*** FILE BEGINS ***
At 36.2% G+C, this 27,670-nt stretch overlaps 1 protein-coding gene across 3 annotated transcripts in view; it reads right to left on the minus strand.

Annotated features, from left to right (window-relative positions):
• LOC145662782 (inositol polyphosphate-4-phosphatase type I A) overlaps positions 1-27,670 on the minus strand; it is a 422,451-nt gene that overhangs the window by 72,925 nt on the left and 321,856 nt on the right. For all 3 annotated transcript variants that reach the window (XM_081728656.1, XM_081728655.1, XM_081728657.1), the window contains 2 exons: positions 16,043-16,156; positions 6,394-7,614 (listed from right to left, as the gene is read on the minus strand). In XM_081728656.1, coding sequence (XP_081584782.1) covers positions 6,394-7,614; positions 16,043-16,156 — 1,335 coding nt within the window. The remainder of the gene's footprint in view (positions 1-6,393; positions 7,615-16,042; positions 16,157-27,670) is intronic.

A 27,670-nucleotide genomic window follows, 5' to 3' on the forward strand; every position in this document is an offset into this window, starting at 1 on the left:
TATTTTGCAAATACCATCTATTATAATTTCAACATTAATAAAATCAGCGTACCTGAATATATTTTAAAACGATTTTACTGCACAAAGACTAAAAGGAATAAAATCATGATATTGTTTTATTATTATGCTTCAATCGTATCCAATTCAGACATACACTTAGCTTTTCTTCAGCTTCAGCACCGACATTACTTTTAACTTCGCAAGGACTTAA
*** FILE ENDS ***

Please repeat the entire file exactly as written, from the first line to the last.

At 36.2% G+C, this 27,670-nt stretch overlaps 1 protein-coding gene across 3 annotated transcripts in view; it reads right to left on the minus strand.

Annotated features, from left to right (window-relative positions):
• LOC145662782 (inositol polyphosphate-4-phosphatase type I A) overlaps positions 1-27,670 on the minus strand; it is a 422,451-nt gene that overhangs the window by 72,925 nt on the left and 321,856 nt on the right. For all 3 annotated transcript variants that reach the window (XM_081728656.1, XM_081728655.1, XM_081728657.1), the window contains 2 exons: positions 16,043-16,156; positions 6,394-7,614 (listed from right to left, as the gene is read on the minus strand). In XM_081728656.1, coding sequence (XP_081584782.1) covers positions 6,394-7,614; positions 16,043-16,156 — 1,335 coding nt within the window. The remainder of the gene's footprint in view (positions 1-6,393; positions 7,615-16,042; positions 16,157-27,670) is intronic.

A 27,670-nucleotide genomic window follows, 5' to 3' on the forward strand; every position in this document is an offset into this window, starting at 1 on the left:
TATTTTGCAAATACCATCTATTATAATTTCAACATTAATAAAATCAGCGTACCTGAATATATTTTAAAACGATTTTACTGCACAAAGACTAAAAGGAATAAAATCATGATATTGTTTTATTATTATGCTTCAATCGTATCCAATTCAGACATACACTTAGCTTTTCTTCAGCTTCAGCACCGACATTACTTTTAACTTCGCAAGGACTTAA